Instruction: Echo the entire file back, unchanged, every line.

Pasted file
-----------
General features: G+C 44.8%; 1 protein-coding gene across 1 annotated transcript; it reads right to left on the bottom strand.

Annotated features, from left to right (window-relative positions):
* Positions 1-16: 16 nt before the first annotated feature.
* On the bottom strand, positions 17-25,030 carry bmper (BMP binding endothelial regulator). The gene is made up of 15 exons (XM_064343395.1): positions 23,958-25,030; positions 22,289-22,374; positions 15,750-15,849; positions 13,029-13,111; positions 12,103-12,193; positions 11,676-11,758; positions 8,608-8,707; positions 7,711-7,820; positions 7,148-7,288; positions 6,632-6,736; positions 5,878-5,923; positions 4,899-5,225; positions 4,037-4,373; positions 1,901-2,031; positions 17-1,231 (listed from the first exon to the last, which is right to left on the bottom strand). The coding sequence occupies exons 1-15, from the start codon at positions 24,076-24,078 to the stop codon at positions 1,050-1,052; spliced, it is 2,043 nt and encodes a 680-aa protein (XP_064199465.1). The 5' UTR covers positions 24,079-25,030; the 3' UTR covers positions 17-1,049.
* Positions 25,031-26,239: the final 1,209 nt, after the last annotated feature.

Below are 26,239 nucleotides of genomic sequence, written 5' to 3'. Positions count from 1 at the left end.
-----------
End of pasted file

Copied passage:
General features: G+C 44.8%; 1 protein-coding gene across 1 annotated transcript; it reads right to left on the bottom strand.

Annotated features, from left to right (window-relative positions):
* Positions 1-16: 16 nt before the first annotated feature.
* On the bottom strand, positions 17-25,030 carry bmper (BMP binding endothelial regulator). The gene is made up of 15 exons (XM_064343395.1): positions 23,958-25,030; positions 22,289-22,374; positions 15,750-15,849; positions 13,029-13,111; positions 12,103-12,193; positions 11,676-11,758; positions 8,608-8,707; positions 7,711-7,820; positions 7,148-7,288; positions 6,632-6,736; positions 5,878-5,923; positions 4,899-5,225; positions 4,037-4,373; positions 1,901-2,031; positions 17-1,231 (listed from the first exon to the last, which is right to left on the bottom strand). The coding sequence occupies exons 1-15, from the start codon at positions 24,076-24,078 to the stop codon at positions 1,050-1,052; spliced, it is 2,043 nt and encodes a 680-aa protein (XP_064199465.1). The 5' UTR covers positions 24,079-25,030; the 3' UTR covers positions 17-1,049.
* Positions 25,031-26,239: the final 1,209 nt, after the last annotated feature.

Below are 26,239 nucleotides of genomic sequence, written 5' to 3'. Positions count from 1 at the left end.